PROVIDED, that the people at the top exercise genuine power that he or she rightfully possess in actuality. This might not be so in a country like Japan, where people in the top actually exercise very little power, and they are more often than not controlled behind the thrones by the middle management.

Here's a little truth that you might find hard to swallow. The CEO has no "genuine power". No human being has power over another human being that the other human doesn't choose to give them. If people don't like the CEO they can disobey, feed the CEO false information and generally make the CEO's life hell. I've seen it done, and inevitably the CEO is an idiot who thinks they're "entitled" to power over the employees, rather than earning their respect and cooperation. Your post displays that you're firmly in the "entitled" camp, which is not a good place to be.

sfjp330Apr. 19, 2014 - 05:15AM JST This is why most large companies have board of directors who also performs audits on whether directors are executing their assigned duties in accordance with the basic policy determined by the board of directors. The number of corporate directors will clarify the management accountability of each director. In order to enhance management transparency and soundness, many companies appointed outside director(s) with no ties to the company. Companies has to establish an internal audit system in order to strengthen internal control and regularly perform internal audits on the appropriateness and efficiency of operations as well as on the status of compliance.

Did you even look at what you just typed? All but one of the checks you mentioned are INTERNAL. Directors checking on other directors, internal audits, all measured against internal standards. And the very notion of "outside director(s) with no ties to the company" made me snort coffee all over my keyboard. That's like saying, "We're very transparent, we had a plumber come in to evaluate our soap-making business".

2 ( +2 / -0 )

Generally, the private sector should be left to sort itself out - and, in general, it will. If one company fails, this makes room in the market for other, better run compnies, to move in, and the economy as a whole will benefit.

On the other hand, if a company is of national strategic importance, then, yes, the government should step in, but not to simply bail them out, but to nationalise them.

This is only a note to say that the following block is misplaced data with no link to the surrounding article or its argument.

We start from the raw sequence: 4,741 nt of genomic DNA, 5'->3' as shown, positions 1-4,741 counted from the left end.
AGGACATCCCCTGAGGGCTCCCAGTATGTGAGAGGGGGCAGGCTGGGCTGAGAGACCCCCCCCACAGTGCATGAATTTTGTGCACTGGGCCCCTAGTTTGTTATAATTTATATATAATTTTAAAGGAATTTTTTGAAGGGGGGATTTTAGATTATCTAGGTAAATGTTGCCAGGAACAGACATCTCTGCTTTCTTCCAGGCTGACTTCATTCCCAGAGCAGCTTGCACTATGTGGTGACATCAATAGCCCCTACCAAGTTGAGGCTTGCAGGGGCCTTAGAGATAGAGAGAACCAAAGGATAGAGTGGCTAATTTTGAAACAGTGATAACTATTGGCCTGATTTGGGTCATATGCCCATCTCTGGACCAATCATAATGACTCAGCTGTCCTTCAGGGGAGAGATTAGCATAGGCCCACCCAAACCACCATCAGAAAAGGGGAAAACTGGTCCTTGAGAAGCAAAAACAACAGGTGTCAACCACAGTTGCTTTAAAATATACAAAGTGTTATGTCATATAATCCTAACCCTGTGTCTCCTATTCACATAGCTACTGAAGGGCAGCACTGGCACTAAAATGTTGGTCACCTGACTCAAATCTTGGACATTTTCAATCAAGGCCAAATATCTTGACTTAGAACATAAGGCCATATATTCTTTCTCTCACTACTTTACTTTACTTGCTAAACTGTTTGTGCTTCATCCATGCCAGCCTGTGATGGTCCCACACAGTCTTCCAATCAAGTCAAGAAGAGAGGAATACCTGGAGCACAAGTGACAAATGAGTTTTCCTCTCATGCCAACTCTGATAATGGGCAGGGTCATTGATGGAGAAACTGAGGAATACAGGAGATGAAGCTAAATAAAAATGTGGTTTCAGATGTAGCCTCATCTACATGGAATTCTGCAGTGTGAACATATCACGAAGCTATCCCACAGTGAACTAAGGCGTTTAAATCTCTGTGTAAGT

Nationalise the company, get it back onto a stable footing, maybe even break it up, and then privatise it. That's the best solution.

1 ( +1 / -0 )

Let them die. Natural selection at work.

1 ( +1 / -0 )

Look at the votes! 85 percent no! If we lived in democracies, bailouts would never happen! Obviously, we do not live in democracies!

0 ( +0 / -0 )

@ Yathink

Plutocracy, corporatocracy, oligarchy...Take your pick. Democracy brought to you by a corporate sponsor...

0 ( +0 / -0 )

idiocracy

-1 ( +0 / -1 )

From Frungy

Have you ever worked in a very large company? I'm guessing not

Over 20 years at two Fortune 50 enterprises. Coming from Detroit originally, I've got folks in my extended family who were in management positions at all of the Big Three.

and that their decision are made and carried out in a vacuum by entirely innocent and helpless drones.

And yet, in the very next paragraph, you speak of "yes men." I am intimately familiar with conditions at IBM before Lou Gerstner took over, as well as after. The CEO changed the entire culture of the company. I also well recall the government's bailout of Chrysler in 1979 -- under Lee Iaccoca. The biggest transition may have been at Ford under Donald Peterson.

Replacing the top people makes no difference at this point as even if you get good people in at the top the greedy and immoral middle managers just continue to pull the same scams

That's not my experience. Allowing middle managers to continue the same scams means that the people at the top are anything but "good."

That means the company has to be viable, and if it is viable then other companies will pay money for it. If it isn't viable then don't treat the taxpayer like a sucker and expect us to back a horse that no-one else will touch.

You have yet to demonstrate that you have a clue as to what viability means. In fact, you continually demonstrate the opposite. Chrysler in 1979 was a viable company, and Lee Iaccoca proved it -- despite the indication at the time that nobody would touch it.

0 ( +0 / -0 )